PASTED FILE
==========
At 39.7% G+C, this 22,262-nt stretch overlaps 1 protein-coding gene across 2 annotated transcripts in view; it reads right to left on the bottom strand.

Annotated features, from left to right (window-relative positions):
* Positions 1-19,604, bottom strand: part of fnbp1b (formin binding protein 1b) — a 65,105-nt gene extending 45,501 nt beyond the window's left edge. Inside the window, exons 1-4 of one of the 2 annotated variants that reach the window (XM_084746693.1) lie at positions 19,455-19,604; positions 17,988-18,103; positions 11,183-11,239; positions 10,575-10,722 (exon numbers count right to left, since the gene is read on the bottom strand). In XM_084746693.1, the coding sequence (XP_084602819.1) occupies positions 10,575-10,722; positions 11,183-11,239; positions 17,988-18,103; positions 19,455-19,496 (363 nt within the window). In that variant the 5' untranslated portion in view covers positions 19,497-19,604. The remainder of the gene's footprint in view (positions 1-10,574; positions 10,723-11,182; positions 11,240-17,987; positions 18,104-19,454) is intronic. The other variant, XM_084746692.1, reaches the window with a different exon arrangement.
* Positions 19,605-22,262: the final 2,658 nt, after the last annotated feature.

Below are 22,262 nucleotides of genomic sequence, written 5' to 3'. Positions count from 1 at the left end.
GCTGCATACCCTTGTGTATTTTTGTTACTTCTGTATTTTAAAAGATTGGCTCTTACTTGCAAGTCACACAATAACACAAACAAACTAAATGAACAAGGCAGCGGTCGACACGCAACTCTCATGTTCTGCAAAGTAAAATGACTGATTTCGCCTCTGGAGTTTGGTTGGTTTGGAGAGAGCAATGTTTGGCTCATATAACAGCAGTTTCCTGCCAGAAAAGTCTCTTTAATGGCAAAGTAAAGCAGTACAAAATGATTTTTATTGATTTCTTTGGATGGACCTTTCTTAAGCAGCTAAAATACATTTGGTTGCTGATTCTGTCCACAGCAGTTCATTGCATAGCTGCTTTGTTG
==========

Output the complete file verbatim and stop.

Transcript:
At 39.7% G+C, this 22,262-nt stretch overlaps 1 protein-coding gene across 2 annotated transcripts in view; it reads right to left on the bottom strand.

Annotated features, from left to right (window-relative positions):
* Positions 1-19,604, bottom strand: part of fnbp1b (formin binding protein 1b) — a 65,105-nt gene extending 45,501 nt beyond the window's left edge. Inside the window, exons 1-4 of one of the 2 annotated variants that reach the window (XM_084746693.1) lie at positions 19,455-19,604; positions 17,988-18,103; positions 11,183-11,239; positions 10,575-10,722 (exon numbers count right to left, since the gene is read on the bottom strand). In XM_084746693.1, the coding sequence (XP_084602819.1) occupies positions 10,575-10,722; positions 11,183-11,239; positions 17,988-18,103; positions 19,455-19,496 (363 nt within the window). In that variant the 5' untranslated portion in view covers positions 19,497-19,604. The remainder of the gene's footprint in view (positions 1-10,574; positions 10,723-11,182; positions 11,240-17,987; positions 18,104-19,454) is intronic. The other variant, XM_084746692.1, reaches the window with a different exon arrangement.
* Positions 19,605-22,262: the final 2,658 nt, after the last annotated feature.

Below are 22,262 nucleotides of genomic sequence, written 5' to 3'. Positions count from 1 at the left end.
GCTGCATACCCTTGTGTATTTTTGTTACTTCTGTATTTTAAAAGATTGGCTCTTACTTGCAAGTCACACAATAACACAAACAAACTAAATGAACAAGGCAGCGGTCGACACGCAACTCTCATGTTCTGCAAAGTAAAATGACTGATTTCGCCTCTGGAGTTTGGTTGGTTTGGAGAGAGCAATGTTTGGCTCATATAACAGCAGTTTCCTGCCAGAAAAGTCTCTTTAATGGCAAAGTAAAGCAGTACAAAATGATTTTTATTGATTTCTTTGGATGGACCTTTCTTAAGCAGCTAAAATACATTTGGTTGCTGATTCTGTCCACAGCAGTTCATTGCATAGCTGCTTTGTTG